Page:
Eparch or Bishop?
A brief explanation of the Oriental Hierarchical Terminology
Applicable to the Catholic Metropolitan Church sui iuris in Eritrea
According to the beautiful expression of the late Pope St. John Paul II the Catholic Church breathes with two lungs, namely with the Oriental and the Latin traditions. We may use the same metaphor also for AMECEA (Association of Memebers of Episcopal Converences in Eastern Africa). Even if most of its members belong to the Latin Tradition, it is important to recognize the existence of two members that belong to the Oriental Tradition. Until January 19, 2015, there used to be only the Metropoitan Church suiiuris of Addis Abeba, Ethiopia, with suffragan eparchies in Eritrea and northern Ethiopia. From that date on the Holy Father, Pope Francis, with the Papal Bull “MultumFructum” elevated also the Catholic Church in Eritrea to a Metropolitan Church suiiuris. Hence, Addis Abeba and Asmara have become two seats of Metropolitan Archeparchies(Archdioceses) lead by their respective Metropolitan Archeparchs (Archbishops). The present Archeparch of Addis Abeba, His Eminence Cardinal Berhaneyesus D. Souraphiel was also made Cardinal in 2015.
The above sister Churches follow the Alexandrian tradition and they have the Ge’ez Rite. Ge’ez is the ancient language that developed in Eritrea and Ethiopia, which now is mainly used in classical studies and liturgical celebrations. It is a Semitic language, with its own alphabet, similar to Hebrew and Arabic from which derived the modern day languages of Tigrinya, spoken language in Eritrea; and Amharic, the spoken language in Ethiopia.
It is also important to note that, even if with slight differences, the terminology used to name ecclesiastical jurisdictions and the hierarchical institutions in the two Metropolitan Churches suiiuris is that of the Oriental Churches and it goes as follows:
Oriental Terminology Ge’ez Equivalent Latin Terminology
Eparchy ኤጳርቅና Diocese
Archeparchy ርእሰ ኤጳርቅና Archdiocese
Eparch ኤጳርቃ-ጳጳስ Bishop
Archeparch ሊቀ ጳጳሳት Archbishop
Council of Hierarchs ጉባኤ ጳጳሳት Episcopal Conference
Note: The Latin term sui iuris means self administering or autonomous.
In Ge’ez it may mean ርእሰ ምኅድርት
Here is a brief explanation on the development and the meaning of Oriental Hierarchical Structure as given by John D. Faris in A GUIDE TO THE EASTERN CODE, A commentary on the Code of Canons of the Eastern Churches, edited by George Nedungatt, S.J. (Rome 2002), pp 207-2026.
The hierarchical structure of the Church developed gradually in the setting of the civil division of the Roman Empire, first made by Emperor Diocletian and later perfected by Constantine I.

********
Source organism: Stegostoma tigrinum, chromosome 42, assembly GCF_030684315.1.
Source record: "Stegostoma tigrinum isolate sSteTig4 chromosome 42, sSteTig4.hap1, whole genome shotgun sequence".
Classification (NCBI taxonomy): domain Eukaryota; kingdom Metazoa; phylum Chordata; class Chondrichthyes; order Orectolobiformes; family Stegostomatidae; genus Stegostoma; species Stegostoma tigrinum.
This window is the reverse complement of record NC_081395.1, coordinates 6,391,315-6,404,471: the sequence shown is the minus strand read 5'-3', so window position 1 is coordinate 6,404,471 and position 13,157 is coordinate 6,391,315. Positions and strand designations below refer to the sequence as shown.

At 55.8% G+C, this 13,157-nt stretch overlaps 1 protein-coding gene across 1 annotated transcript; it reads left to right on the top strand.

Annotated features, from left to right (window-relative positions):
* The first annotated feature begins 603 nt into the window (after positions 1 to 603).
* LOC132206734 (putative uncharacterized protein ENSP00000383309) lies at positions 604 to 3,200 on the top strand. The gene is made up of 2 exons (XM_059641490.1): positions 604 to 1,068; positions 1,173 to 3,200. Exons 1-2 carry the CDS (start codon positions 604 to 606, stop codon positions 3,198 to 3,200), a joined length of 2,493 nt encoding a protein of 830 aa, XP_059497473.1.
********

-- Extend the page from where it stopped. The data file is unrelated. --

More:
The first great division of the Empire was into Eastern and Western Empires, each of which was subdivided into two prefectures: Oriens and Illiricum, Italia and Gallia.
The prefectures were further divided into dioceses, which were again subdivided into eparchies or provinces.
The prefecture was governed by Praefectus praetorio, the diocese by Vicarius, and the eparchy or province by Praeses or Rector urbis
Each province was governed from the metropolis (mother city), usually the capital city.
As Christianity first reached the major cities and from there evangelization fanned out into the neighbouring districts, subordinate centers called “parochia, parish” were formed in the country side (rural district), cared for by a chorbishop appointed by the bishop of the metropolis or metropolitan. The other cities or towns were cared for by suffragan bishops.
The Episcopal sees of the first major cities developed further into patriarchates exercising power over the metropolitans.
At the time of the Council of Nicea I there were 2 half-empires, 4 prefetures, 14 dioceses and 116 civil provinces in the Roman civil Adminstration. The Church structures firstly followed almost exactly this civil pattern
The powers of the metropolitans were defined by the early synods and ecumenical councils. However, under some patriarchs they lost some of their powers. In the west, from the time of Pope Nicholas I (858-867), they were reduced to being no more than appointed informers to the Apostolic See of Rome (CIC 1917 cc 272-279). The revised canons (CIC cc. 435-437) hardly differ from the older ones and assign to the metropolitan “no power of governance in any suffragan diocese” (CIC c 436.3)
Categories of Catholic Oriental Churches
According to the Corpus Canonum Ecclesiarum Orientalium (CCEO) the Oriental Catholic Churches sui iuris are of four categories. The Canons of the Oriental Churches, cc55.150. speak of Patriarchal Churches; cc. 151-174speak of Major Archepiscopal Churches; cc. 155=176 speak of Metropolitan Churches sui iuris; and Canons cc. 174=176 speak of Other Churches sui iuris.
The patriarchal church is the full-grown form of an Oriental Catholic Church. It is a community of the Christian faithful joined together by a patriarchal hierarchy. The patriarch together with the synod of bishops has the legislative, judicial and administrative powers within the ecclesiastical territory, without prejudice to those powers reserved, in the common law to the [[pope]] (CCEO 55-150). Among the Catholic Oriental churches the following hold patriarchal status: Maronite, Chaldean, Coptic, Syrian, Melkite, Armenian.